Yesterday I arrived home from a visit to Ivory Coast to attend the dedication of the New Testament in Kouya. It took place in the village of Dema, which is where we first lived when we moved to the Kouya area almost 25 years ago. In a number of ways this wasn’t a typical dedication. It was taking place a full 10 years after the New Testament was published: it had not been possible to hold a celebration because just as the New Testaments arrived in the port of Abidjan in 2002, civil war was breaking out in the country, and the dividing line between north and south split the Kouya area in two. Many of our Kouya friends suffered greatly during the fighting and during the political instability which followed. Although the New Testament was only now being officially dedicated, many Kouya Christians have been reading God’s word in their own language during the last 10 years, and I certainly saw quite a number of New Testaments which did indeed look well used.
Pastor Kalou Ambroise was an excellent Master of Ceremonies, assisted by Jacques who did a great job of interpreting what was said in French into Kouya and vice-versa. Rather than being dominated by long speeches by dignitaries as these events sometimes are, the formalities were performed with a light touch, bringing organisation and spontaneity together in typical Kouya fashion. After a brief word of welcome from the chief of Dema, there were short speeches from Emile (original translator), Didier (in his capacity as translator and as current Director of SIL), from myself and from Philip. But the programme made space for everyone’s contribution to be acknowledged: those involved in translation, in literacy, in supporting roles in Abidjan, as well as the many in Ivory Coast and other places who have faithfully prayed for the work.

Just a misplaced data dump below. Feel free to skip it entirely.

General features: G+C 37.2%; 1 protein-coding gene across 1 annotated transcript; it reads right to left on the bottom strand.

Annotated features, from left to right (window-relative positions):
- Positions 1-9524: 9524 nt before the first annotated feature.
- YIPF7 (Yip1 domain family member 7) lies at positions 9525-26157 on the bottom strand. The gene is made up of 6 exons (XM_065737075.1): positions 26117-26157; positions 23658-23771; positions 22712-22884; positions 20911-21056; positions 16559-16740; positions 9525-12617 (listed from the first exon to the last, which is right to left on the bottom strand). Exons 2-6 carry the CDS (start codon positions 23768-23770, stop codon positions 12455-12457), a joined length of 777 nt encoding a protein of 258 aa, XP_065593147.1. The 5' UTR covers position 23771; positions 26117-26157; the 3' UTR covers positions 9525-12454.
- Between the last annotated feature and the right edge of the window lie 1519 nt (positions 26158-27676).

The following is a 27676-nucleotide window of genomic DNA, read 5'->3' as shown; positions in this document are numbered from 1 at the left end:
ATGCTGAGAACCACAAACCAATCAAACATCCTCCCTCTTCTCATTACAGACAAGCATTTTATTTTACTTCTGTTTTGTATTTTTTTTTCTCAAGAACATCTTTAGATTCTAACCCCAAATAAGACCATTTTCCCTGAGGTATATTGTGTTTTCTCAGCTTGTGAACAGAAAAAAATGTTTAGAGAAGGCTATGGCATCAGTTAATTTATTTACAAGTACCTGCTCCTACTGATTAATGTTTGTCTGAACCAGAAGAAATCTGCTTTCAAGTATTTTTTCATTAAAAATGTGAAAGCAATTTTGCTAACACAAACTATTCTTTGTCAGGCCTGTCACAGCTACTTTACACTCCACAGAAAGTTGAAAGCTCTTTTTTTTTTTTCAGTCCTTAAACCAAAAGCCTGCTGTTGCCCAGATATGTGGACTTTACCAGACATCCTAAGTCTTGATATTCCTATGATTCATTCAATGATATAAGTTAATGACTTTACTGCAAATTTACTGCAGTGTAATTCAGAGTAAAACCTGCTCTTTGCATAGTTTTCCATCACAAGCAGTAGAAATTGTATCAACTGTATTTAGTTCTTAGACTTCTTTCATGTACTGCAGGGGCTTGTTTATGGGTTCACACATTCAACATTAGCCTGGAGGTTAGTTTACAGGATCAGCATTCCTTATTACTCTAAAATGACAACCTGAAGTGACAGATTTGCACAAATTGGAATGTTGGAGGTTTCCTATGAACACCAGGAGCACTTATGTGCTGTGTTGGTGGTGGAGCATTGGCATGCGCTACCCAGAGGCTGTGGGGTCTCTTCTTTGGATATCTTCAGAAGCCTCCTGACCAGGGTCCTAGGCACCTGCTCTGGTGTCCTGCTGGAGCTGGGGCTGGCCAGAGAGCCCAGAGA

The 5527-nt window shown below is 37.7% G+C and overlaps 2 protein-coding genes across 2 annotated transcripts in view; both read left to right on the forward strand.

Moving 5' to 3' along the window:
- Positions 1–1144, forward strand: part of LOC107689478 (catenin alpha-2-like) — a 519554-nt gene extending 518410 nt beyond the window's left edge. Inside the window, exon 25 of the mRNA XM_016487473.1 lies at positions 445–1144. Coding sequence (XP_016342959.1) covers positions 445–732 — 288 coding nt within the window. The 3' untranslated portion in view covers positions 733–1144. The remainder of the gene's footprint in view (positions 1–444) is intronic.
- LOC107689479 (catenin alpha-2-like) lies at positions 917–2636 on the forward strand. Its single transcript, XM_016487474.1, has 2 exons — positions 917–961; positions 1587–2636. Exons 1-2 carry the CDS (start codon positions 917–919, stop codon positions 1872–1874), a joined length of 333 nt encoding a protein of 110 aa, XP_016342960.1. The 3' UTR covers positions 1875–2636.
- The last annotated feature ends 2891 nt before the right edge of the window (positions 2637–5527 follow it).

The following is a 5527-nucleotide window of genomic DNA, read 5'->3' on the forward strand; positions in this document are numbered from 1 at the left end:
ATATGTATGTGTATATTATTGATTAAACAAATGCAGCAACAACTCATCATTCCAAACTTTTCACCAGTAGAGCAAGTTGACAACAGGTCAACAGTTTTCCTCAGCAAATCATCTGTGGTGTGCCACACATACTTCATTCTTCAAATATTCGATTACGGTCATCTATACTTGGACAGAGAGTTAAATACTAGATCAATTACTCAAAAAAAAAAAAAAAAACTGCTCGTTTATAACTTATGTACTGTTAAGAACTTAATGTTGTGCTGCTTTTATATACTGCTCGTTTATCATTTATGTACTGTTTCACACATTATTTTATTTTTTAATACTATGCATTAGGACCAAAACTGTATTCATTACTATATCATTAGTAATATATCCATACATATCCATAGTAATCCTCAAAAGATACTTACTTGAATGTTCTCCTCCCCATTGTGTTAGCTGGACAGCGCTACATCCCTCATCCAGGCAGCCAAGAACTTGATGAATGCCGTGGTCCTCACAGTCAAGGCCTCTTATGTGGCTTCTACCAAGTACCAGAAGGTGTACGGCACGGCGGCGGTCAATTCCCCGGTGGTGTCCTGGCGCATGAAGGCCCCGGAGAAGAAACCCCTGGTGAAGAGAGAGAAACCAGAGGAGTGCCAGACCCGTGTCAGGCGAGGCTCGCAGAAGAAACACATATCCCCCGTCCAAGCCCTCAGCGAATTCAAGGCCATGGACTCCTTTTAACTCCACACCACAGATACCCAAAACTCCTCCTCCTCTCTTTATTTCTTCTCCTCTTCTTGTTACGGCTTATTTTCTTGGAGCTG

A total of 6 Kouya translators were involved at different stages of the work (3 working with Philip and Heather Saunders and 3 working with Eddie and myself). Sadly, 3 of them are no longer with us and so to acknowledge their contribution, a symbolic copy of the New Testament was presented to each family in their memory. Tuali Bai Laurent, who for many years prayed that God would send people to help translate the Bible into Kouya, is also no longer with us, and I was very moved to be asked to present his widow with a copy of the New Testament.
The programme was interspersed with Kouya songs and with readings by newly literate Kouya women, while others gave fluent readings from the New Testament or acted out a scene from the gospels. It was also an opportunity to present and distribute the Megavoice audio players – Scripture has been recorded onto these in dramatised form so that groups of people can listen to God’s word and learn together.
There were several points in the proceedings which were quite emotional: Emile was overcome with emotion during his speech as he expressed his gratitude to God that he had lived to see this day! It was lovely the way Jacques and Kalou came alongside to support him, each with an arm around his shoulders, as he choked with emotion and the tears flowed, (reminding me of Aaron and Hur supporting Moses’ arms in Exodus 17:12). We were moved as Didier recounted how he had come to trust God during the time he and I were working on translating John’s gospel. There was sadness, too, as we remembered those translators who were no longer with us, but the overwhelming emotion of the day was one of rejoicing – we were ‘eating joy‘ as they say in Kouya, celebrating the way God’s word had come to the Kouya people! Being back in Kouyaland was quite emotional for me and seeing friends I hadn’t seen in years brought the memories flooding back. But this celebration wasn’t about a sentimental journey down memory lane; ultimately it wasn’t about us or even about the Kouya: it was about acknowledging what God has already done among the Kouya and anticipating what he will do among them through his translated word!
Thank you to John Hamilton for the photo.